The gameplay, however, takes center stage within Transistor. Supergiant focused on the one core gameplay mechanic in their latest outing and really refined it to near perfection. All the combat technically takes place in real-time, but you can enter a turn-based screen if your meter’s charged and plan out a long series of moves against all the enemies. In the several second period it takes to charge back up, you can’t make any moves or use the turn-based ability again, so you better make all your moves count. There are 16 total powers that you can make with the Transistor, and each one can either be placed in an action slot that’s mapped to one of the face buttons, an upgrade slot that is applied to one of the chosen upgrades, or into a passive slot that makes more general bonuses in the background such as letting you move further within a turn. This allows for hundreds of combinations of moves you can try out in each arena, and it’s really fun trying them all out and finding out what suits you and your play style. It’s especially impressive from a gameplay-programming standpoint because a separate script had to written for each move configuration, so that’s like hundreds of separate scripts they had to write for this. Actually each of the 16 moves is tied to one of the 16 previously mentioned bios for characters, so experimentation is encouraged to help learn more about the world. Figuring out the system for configuring powers can be a bit confusing at first, but once you get it it’s really easy. It’s really nice that they don’t you’re your hand for a lot of the game’s mechanics.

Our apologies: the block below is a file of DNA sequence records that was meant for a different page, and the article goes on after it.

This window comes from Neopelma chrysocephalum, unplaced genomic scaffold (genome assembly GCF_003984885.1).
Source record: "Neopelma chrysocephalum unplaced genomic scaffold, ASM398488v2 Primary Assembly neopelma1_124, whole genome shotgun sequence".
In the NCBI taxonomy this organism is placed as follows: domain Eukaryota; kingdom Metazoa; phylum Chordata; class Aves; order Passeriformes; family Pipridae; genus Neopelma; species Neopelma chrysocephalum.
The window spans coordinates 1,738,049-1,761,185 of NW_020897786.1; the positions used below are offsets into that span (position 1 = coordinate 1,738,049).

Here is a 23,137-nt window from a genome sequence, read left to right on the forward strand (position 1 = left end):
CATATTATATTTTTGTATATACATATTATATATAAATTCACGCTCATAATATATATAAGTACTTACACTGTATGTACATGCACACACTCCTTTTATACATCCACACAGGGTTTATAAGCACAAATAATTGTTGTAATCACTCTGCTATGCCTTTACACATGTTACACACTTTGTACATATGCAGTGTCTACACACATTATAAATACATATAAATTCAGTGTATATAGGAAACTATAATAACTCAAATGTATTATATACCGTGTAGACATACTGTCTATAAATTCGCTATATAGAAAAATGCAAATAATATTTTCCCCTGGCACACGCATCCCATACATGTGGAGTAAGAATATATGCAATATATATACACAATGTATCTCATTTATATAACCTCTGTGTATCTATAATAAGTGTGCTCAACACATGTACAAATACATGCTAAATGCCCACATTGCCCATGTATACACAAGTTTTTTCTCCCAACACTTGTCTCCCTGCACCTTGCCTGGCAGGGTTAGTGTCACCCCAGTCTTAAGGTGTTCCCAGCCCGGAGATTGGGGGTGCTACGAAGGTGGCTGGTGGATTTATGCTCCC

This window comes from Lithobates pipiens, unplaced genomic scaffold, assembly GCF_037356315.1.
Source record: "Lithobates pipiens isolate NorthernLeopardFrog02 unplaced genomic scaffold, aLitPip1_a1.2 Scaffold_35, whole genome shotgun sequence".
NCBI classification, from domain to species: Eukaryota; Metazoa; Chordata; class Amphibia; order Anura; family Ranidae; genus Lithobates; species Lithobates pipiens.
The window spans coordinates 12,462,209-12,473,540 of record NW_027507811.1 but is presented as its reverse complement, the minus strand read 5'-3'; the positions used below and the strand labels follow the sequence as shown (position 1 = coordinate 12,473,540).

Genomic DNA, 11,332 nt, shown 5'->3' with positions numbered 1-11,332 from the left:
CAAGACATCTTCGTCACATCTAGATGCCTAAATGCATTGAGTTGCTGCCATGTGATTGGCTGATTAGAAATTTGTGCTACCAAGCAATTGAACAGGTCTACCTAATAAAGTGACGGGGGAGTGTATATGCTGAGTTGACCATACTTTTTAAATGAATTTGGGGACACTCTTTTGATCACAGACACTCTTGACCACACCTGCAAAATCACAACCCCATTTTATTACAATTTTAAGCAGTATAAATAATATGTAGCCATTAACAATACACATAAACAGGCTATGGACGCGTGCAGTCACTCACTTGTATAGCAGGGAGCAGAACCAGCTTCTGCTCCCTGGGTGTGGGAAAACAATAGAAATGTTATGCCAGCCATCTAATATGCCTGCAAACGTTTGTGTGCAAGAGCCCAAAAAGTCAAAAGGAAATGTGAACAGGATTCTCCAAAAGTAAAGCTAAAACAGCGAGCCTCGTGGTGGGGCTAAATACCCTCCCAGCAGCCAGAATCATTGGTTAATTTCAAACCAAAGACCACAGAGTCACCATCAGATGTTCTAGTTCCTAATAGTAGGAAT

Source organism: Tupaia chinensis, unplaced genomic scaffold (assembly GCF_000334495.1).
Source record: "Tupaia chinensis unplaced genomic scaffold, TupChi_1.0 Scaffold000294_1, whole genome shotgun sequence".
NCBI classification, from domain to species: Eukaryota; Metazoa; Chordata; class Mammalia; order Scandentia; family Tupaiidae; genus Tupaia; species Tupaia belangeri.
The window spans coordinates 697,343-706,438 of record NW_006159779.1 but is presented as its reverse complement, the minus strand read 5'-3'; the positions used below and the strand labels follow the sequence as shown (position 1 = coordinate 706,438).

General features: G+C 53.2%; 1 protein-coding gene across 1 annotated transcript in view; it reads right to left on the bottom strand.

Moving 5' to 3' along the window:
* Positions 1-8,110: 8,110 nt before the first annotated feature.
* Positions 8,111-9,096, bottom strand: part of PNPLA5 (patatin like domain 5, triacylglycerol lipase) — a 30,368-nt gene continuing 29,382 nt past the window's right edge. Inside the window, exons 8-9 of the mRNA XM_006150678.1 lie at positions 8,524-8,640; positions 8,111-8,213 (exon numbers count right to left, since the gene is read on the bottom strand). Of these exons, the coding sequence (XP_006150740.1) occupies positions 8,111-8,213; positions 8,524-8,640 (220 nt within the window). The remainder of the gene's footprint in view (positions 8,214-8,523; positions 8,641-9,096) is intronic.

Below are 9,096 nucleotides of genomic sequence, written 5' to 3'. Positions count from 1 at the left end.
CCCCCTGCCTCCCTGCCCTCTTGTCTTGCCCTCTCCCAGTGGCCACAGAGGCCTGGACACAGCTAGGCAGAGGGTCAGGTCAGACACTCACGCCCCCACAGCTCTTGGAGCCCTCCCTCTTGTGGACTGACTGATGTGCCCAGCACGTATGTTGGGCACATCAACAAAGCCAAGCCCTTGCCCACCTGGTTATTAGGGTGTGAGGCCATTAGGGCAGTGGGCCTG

Red then uses those moves to fight against wave after wave of the Process. Also the Process takes on increasingly difficult and more humanoid forms as the story progresses. Each form has different abilities and encourages even different configurations to help combat different situations. The repetitive nature of the combat is actually one of the few shortcomings I found with Transistor; most of the time the combat was really fun but sometimes it did feel a bit much. Thankfully the game does a good job of giving non-combat breaks in between combat sections. But if the Process becomes too much for you and you run out of health, the game removes one of your four action moves and gives you another chance. (If you lose four times, then you really do die and have to start over from a checkpoint not too far back). You can’t put those moves back for several encounters so this is yet another way the game encourages you to try different power configurations. Additionally, you can use Limiters that make the game a little bit harder but give you more experience at the end of each encounter. Altogether, the combat mechanics really make for something special, and really made me want to jump into when I wasn’t playing. Recursion Mode, Transistor’s take on New Game+, was an obvious choice for me.
Supergiant’s Transistor really is something special. It has a really beautiful art style and does a great job at telling an interesting story in an interesting way. They’ve managed to make a really simple yet surprisingly deep and engaging combat system that is actually really fun and is something you really want to go back too. There’s plenty of side missions that test your abilities in configurations you might not be comfortable with, which is yet another way it encourages you to use their system in new ways. The gameplay, the story and the art style just work amazingly well together overall. Transistor’s an example of really great game design, and is definitely one of the best games of 2014 to date.